Mice experiments reveal females produce more than one protein that helps prevent non-alcoholic fatty liver disease
One of the most common disorders in the world, non-alcoholic fatty liver disease (NAFLD) is one of the leading causes of death worldwide. Its progressive form, called “non-alcoholic steatohepatitis” (NASH), affects around 30% of all NAFLD patients, and can lead to cirrhosis and liver cancer. Despite numerous research efforts, we still do not understand the underlying mechanisms of NAFLD/NASH and therefore lack an effective treatment.
One thing we do know, however, is that it seems to be more common in men than in women, especially premenopausal women. Why this is so is not entirely clear, but current evidence suggests that estrogen, a sex hormone, plays a protective role. On the other hand, the formyl-peptide protein receptor 2 (FPR2) is known to play an important role in mediating inflammatory responses in several organs. However, no studies to date have determined its role in the liver. Could FPR2 be implicated in sex-related differences in NAFLD prevalence and severity?
Addressing this question, a research team led by Prof. Youngmi Jung from Pusan National University, Korea, recently conducted a study using a mouse model, shedding light on the role of FPR2 in NAFLD/NASH and its relationship to observed sex-based differences. This work is among the very few studies of NAFLD that rely on gender-balanced animal experiments rather than the more common male-only designs. This article was posted on January 31, 2022 and was published in Volume 13, Number 578, of the journal Nature Communication on January 31, 2022.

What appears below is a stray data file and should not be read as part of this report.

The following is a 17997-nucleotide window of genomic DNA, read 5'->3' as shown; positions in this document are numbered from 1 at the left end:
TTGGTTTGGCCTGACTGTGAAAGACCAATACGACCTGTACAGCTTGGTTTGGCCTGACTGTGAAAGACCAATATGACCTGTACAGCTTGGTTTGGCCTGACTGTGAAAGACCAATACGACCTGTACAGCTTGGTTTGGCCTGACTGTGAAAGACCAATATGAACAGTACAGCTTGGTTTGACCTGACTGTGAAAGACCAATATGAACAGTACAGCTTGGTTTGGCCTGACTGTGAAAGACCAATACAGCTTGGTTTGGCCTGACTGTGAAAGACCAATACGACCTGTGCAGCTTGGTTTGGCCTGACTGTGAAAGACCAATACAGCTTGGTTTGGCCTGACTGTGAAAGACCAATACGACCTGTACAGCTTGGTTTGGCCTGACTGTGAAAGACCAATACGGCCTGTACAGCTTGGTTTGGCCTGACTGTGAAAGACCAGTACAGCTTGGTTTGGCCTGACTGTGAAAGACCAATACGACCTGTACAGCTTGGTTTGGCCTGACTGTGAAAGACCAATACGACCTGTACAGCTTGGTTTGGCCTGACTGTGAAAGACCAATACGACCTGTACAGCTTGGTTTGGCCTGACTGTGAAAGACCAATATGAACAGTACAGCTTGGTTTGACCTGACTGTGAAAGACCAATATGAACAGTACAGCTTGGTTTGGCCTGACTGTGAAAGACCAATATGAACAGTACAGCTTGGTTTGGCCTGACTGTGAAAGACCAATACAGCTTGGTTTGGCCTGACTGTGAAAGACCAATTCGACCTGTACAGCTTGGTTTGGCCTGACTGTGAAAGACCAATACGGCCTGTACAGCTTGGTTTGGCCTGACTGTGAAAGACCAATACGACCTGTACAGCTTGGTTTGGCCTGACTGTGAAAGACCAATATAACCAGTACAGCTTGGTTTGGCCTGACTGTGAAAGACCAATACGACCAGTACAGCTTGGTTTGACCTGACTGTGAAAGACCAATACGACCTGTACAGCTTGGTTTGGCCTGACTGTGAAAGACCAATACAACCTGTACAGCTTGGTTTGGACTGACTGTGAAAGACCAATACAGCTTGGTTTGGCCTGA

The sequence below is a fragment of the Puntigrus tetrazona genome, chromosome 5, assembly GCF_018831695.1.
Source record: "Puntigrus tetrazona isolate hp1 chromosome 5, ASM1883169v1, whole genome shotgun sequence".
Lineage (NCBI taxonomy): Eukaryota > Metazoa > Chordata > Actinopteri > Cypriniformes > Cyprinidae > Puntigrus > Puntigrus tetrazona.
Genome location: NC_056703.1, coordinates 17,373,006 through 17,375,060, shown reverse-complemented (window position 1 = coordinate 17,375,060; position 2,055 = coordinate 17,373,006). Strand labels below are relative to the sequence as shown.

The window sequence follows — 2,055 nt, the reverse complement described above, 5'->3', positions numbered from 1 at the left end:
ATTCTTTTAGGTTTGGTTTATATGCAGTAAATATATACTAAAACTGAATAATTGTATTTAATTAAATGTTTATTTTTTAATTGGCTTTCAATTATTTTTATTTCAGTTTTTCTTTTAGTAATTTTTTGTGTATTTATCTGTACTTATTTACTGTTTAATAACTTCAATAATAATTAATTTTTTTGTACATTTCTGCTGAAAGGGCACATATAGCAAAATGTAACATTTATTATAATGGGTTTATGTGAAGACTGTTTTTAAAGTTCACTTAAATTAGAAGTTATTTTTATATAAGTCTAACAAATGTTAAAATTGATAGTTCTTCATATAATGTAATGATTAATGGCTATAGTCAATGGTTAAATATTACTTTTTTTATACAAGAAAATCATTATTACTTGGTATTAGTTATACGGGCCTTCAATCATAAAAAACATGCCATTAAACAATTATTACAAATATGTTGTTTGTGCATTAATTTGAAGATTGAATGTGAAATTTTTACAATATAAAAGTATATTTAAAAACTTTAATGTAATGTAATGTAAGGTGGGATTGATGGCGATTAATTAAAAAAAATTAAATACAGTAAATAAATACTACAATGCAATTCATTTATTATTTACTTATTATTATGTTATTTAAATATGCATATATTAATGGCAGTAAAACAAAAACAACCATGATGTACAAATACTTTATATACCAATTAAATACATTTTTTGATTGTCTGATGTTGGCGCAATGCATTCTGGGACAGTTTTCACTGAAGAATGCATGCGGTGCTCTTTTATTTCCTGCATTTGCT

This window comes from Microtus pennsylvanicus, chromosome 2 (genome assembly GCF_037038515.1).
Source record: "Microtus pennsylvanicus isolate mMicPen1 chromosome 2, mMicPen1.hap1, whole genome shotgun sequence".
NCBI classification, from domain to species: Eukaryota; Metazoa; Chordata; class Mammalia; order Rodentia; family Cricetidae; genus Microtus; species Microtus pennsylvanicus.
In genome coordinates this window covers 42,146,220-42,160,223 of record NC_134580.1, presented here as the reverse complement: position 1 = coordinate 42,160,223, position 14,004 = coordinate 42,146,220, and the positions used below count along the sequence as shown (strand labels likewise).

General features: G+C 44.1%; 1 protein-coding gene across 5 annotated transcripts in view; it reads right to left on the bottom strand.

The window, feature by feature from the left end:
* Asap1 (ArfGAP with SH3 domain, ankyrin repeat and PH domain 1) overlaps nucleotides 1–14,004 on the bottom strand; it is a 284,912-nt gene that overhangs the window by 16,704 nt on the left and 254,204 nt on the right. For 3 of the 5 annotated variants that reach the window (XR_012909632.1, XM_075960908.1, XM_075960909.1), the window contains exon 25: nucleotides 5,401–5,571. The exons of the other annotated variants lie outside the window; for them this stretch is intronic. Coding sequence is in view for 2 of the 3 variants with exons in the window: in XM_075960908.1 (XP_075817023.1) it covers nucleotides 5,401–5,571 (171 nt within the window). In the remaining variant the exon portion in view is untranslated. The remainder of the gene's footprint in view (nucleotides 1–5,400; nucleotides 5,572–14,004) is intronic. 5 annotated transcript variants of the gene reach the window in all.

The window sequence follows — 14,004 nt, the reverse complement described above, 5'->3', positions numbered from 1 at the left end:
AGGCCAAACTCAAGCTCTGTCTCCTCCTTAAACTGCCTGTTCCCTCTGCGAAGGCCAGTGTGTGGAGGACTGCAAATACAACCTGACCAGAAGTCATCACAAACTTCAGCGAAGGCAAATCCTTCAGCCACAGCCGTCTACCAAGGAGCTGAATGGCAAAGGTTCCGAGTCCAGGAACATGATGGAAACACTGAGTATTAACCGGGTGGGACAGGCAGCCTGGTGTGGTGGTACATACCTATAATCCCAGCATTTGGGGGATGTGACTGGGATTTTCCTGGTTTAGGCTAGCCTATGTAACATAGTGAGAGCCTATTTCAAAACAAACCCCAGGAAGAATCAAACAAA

The researchers first found that Fpr2 was highly expressed in the healthy liver of female mice. Moreover, it was expressed differently in the liver of male and female mice fed a special NAFLD-inducing diet. Silence the Fpr2 The gene made male and female mice equally vulnerable to NAFLD, suggesting that FPR2 has a protective effect on the liver.
Interestingly, the researchers also found that the production of FPR2 in the liver is mediated by estrogen. Males supplemented with external estrogen produced more Fpr2 and were more resistant to NAFLD, while females whose ovaries had been removed had reduced liver Fpr2 levels. “Taken together, our results suggest that FPR2 is a potential therapeutic target for the development of pharmacological agents to treat NAFLD/NASH,” says Professor Jung. “Furthermore, our results could aid in the development of gender-based therapies for NASH.”
This unprecedented discovery of female-specific FPR2 production in the liver and its role in NAFLD/NASH resistance will hopefully pave the way not only for new treatments, but also for a more comprehensive and gender sensitive during scientific research. In this regard, Professor Jung remarks: “Our research highlights the pressing need to design and develop better gender-balanced animal experiments, given that sex-specific expression of FPR2 in the liver had been completely overlooked. in previous studies.
Hopefully this marks the beginning of a deeper understanding of NAFLD/NASH and the first steps towards effective sex-based therapies.